Nutrition, mobility predict early death in elderly cancer patients

April 17, 2012
Nutrition, mobility predict early death in elderly cancer patients
Low nutritional assessment scores, poor mobility, and advanced disease predict early death after chemotherapy initiation among elderly patients with cancer, according to a study published online April 16 in the Journal of Clinical Oncology.

(HealthDay) -- Low nutritional assessment scores, poor mobility, and advanced disease predict early death after chemotherapy initiation among elderly patients with cancer, according to a study published online April 16 in the Journal of Clinical Oncology.

To investigate factors that predict death within six months of chemotherapy initiation, Pierre Soubeyran, M.D., Ph.D., of the Bordeaux Segalen University in France, and colleagues studied 348 elderly cancer patients (median age, 77.45 years) who had not had previous . Participants were evaluated at baseline using the abbreviated comprehensive geriatric assessment (aCGA), including the Mini-Mental State Exam, Timed Get Up and Go (GUG), Activities of Daily Living (ADL), in Daily Living (IADL), Mini Nutritional Assessment (MNA), Geriatric Depression Scale (GDS15), and comorbidities index (Cumulative Index Rating Scale-Geriatric).

The researchers found that 18.1 percent of participants had abnormal aCGA scores on the ADL, as did 73.0 percent on the IADL, 24.1 percent on the GUG, 19.0 percent on the MMS, 44.0 percent on the GDS15, and 64.9 percent on the MNA. Higher risk of early death was associated with advanced disease (odds ratio [OR], 3.9), a low MNA score (OR, 2.77), male gender (OR, 2.40), and long GUG (OR, 2.55).

"We recommend that the MNA and GUG, performed by a trained nurse, be maintained as part of routine pretreatment work-up in these patients to identify at-risk patients and to inform the decision-making process for chemotherapy," the authors write.

Several authors disclosed with pharmaceutical companies, many of which funded the study.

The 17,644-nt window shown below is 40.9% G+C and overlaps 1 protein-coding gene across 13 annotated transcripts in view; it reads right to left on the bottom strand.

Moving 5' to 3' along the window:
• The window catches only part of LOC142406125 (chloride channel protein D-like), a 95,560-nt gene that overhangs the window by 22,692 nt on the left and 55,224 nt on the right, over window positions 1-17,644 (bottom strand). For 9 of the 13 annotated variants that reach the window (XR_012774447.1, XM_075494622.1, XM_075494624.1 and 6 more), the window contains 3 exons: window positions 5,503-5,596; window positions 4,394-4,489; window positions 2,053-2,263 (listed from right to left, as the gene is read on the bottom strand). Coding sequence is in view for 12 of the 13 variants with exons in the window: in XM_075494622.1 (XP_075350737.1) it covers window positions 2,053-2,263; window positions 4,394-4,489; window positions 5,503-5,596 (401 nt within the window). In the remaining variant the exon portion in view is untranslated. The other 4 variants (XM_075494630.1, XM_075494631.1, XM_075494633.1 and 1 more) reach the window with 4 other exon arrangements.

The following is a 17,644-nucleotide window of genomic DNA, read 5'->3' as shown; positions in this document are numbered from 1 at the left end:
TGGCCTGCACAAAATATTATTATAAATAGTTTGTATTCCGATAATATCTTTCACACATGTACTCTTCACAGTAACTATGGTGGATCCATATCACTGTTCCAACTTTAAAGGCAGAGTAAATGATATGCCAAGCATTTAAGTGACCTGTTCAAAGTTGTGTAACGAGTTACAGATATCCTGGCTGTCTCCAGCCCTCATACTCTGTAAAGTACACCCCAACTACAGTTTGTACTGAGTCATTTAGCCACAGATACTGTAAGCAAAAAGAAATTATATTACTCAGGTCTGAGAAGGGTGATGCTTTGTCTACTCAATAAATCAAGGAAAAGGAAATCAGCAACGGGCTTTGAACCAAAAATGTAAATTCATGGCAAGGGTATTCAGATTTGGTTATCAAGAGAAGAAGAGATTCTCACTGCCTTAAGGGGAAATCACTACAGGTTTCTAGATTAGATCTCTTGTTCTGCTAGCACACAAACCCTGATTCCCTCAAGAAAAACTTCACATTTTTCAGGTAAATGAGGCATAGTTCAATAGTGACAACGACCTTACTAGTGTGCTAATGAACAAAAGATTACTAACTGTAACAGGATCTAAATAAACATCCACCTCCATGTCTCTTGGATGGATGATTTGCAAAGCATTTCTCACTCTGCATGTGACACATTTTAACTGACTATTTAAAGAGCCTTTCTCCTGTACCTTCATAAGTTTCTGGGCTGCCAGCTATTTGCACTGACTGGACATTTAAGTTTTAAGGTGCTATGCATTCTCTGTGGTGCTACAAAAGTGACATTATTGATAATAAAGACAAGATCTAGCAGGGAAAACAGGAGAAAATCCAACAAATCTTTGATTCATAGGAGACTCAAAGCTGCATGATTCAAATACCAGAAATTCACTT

Explore further: Complementary meds used by 17 percent of elderly with cancer

More information: Abstract
Full Text (subscription or payment may be required)

Related Stories

Complementary meds used by 17 percent of elderly with cancer

March 2, 2012

(HealthDay) -- The prevalence of older people with cancer using complementary medications as they start a chemotherapy regimen is 17 percent, and is associated with less advanced disease and higher functional status, according ...

Financial hardship common among colon cancer patients

March 13, 2012

(HealthDay) -- Nearly 40 percent of patients undergoing adjuvant chemotherapy for stage III colon cancer experience financial hardship, even if they have health insurance coverage, according to research published online March ...

Recommended for you

Researchers thwart cancer cells by triggering 'virus alert'

August 27, 2015

Working with human cancer cell lines and mice, researchers at the Johns Hopkins Kimmel Cancer Center and elsewhere have found a way to trigger a type of immune system "virus alert" that may one day boost cancer patients' ...

0 comments

Please sign in to add a comment. Registration is free, and takes less than a minute. Read more

Click here to reset your password.
Sign in to get notified via email when new comments are made.